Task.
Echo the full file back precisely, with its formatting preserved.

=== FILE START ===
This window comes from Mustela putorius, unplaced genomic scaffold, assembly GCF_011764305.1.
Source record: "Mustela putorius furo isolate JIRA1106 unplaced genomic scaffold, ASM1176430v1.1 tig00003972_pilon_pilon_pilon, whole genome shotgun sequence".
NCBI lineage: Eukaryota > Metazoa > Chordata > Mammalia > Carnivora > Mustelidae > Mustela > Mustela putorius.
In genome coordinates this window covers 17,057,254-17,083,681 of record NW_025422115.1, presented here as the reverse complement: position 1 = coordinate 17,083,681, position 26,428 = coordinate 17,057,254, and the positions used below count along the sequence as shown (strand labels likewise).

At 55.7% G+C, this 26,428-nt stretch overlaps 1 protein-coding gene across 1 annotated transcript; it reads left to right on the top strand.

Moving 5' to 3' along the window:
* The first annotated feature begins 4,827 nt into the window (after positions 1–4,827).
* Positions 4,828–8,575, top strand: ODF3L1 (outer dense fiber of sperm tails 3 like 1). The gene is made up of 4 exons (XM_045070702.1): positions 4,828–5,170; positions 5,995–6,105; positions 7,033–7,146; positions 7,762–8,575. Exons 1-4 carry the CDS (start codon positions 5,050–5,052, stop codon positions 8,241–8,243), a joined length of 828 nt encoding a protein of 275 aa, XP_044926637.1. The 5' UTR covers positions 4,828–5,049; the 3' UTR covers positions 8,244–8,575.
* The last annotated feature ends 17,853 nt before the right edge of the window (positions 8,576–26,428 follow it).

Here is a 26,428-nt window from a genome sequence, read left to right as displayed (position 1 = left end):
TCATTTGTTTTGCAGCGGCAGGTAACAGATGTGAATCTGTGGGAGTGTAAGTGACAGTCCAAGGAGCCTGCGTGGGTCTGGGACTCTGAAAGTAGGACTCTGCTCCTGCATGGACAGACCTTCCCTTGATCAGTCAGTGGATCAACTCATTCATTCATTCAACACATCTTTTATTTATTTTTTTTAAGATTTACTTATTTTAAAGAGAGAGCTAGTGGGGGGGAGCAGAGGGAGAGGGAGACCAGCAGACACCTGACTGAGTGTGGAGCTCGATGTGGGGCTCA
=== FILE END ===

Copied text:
This window comes from Mustela putorius, unplaced genomic scaffold, assembly GCF_011764305.1.
Source record: "Mustela putorius furo isolate JIRA1106 unplaced genomic scaffold, ASM1176430v1.1 tig00003972_pilon_pilon_pilon, whole genome shotgun sequence".
NCBI lineage: Eukaryota > Metazoa > Chordata > Mammalia > Carnivora > Mustelidae > Mustela > Mustela putorius.
In genome coordinates this window covers 17,057,254-17,083,681 of record NW_025422115.1, presented here as the reverse complement: position 1 = coordinate 17,083,681, position 26,428 = coordinate 17,057,254, and the positions used below count along the sequence as shown (strand labels likewise).

At 55.7% G+C, this 26,428-nt stretch overlaps 1 protein-coding gene across 1 annotated transcript; it reads left to right on the top strand.

Moving 5' to 3' along the window:
* The first annotated feature begins 4,827 nt into the window (after positions 1–4,827).
* Positions 4,828–8,575, top strand: ODF3L1 (outer dense fiber of sperm tails 3 like 1). The gene is made up of 4 exons (XM_045070702.1): positions 4,828–5,170; positions 5,995–6,105; positions 7,033–7,146; positions 7,762–8,575. Exons 1-4 carry the CDS (start codon positions 5,050–5,052, stop codon positions 8,241–8,243), a joined length of 828 nt encoding a protein of 275 aa, XP_044926637.1. The 5' UTR covers positions 4,828–5,049; the 3' UTR covers positions 8,244–8,575.
* The last annotated feature ends 17,853 nt before the right edge of the window (positions 8,576–26,428 follow it).

Here is a 26,428-nt window from a genome sequence, read left to right as displayed (position 1 = left end):
TCATTTGTTTTGCAGCGGCAGGTAACAGATGTGAATCTGTGGGAGTGTAAGTGACAGTCCAAGGAGCCTGCGTGGGTCTGGGACTCTGAAAGTAGGACTCTGCTCCTGCATGGACAGACCTTCCCTTGATCAGTCAGTGGATCAACTCATTCATTCATTCAACACATCTTTTATTTATTTTTTTTAAGATTTACTTATTTTAAAGAGAGAGCTAGTGGGGGGGAGCAGAGGGAGAGGGAGACCAGCAGACACCTGACTGAGTGTGGAGCTCGATGTGGGGCTCA